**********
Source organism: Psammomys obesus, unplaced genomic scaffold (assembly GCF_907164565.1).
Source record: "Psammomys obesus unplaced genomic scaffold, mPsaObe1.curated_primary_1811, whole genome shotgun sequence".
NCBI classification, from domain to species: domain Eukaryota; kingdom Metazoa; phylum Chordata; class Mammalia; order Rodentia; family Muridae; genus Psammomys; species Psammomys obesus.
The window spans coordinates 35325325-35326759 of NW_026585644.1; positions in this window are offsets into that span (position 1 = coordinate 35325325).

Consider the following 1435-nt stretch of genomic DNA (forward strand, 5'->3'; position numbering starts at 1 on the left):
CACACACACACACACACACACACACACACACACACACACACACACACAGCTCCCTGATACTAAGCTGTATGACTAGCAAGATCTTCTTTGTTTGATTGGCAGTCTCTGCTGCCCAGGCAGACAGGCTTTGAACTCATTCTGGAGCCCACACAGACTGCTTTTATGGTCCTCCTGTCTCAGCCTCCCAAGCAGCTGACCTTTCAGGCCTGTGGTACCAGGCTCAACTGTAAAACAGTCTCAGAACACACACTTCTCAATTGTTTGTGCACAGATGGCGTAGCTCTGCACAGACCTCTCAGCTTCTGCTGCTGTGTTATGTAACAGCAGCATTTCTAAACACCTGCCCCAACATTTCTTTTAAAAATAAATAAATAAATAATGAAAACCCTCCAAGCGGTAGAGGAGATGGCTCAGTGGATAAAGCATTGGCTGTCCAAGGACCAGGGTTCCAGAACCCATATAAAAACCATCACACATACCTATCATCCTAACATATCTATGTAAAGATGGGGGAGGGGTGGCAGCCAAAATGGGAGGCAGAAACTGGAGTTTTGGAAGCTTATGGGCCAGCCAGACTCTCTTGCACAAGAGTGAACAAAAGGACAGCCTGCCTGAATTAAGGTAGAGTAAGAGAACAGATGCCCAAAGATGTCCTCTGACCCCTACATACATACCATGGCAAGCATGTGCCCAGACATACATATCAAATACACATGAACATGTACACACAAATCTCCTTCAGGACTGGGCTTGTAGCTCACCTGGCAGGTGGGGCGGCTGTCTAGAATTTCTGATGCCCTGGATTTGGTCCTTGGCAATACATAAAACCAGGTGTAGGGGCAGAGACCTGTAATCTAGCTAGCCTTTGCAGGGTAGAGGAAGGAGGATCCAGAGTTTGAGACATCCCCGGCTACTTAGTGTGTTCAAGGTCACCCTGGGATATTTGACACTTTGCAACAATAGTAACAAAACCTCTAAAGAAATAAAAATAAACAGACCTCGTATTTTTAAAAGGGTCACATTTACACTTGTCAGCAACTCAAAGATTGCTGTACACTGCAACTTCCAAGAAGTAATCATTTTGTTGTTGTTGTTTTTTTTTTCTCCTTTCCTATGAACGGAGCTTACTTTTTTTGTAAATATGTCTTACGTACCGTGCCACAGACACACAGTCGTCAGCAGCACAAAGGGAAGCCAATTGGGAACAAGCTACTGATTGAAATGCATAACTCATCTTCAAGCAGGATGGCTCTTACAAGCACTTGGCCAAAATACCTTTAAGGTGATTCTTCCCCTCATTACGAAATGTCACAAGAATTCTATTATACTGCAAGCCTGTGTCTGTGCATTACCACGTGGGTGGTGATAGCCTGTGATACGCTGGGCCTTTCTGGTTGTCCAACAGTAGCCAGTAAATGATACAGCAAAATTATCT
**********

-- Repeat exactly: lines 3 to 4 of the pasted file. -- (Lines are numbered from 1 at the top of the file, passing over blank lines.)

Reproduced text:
NCBI classification, from domain to species: domain Eukaryota; kingdom Metazoa; phylum Chordata; class Mammalia; order Rodentia; family Muridae; genus Psammomys; species Psammomys obesus.
The window spans coordinates 35325325-35326759 of NW_026585644.1; positions in this window are offsets into that span (position 1 = coordinate 35325325).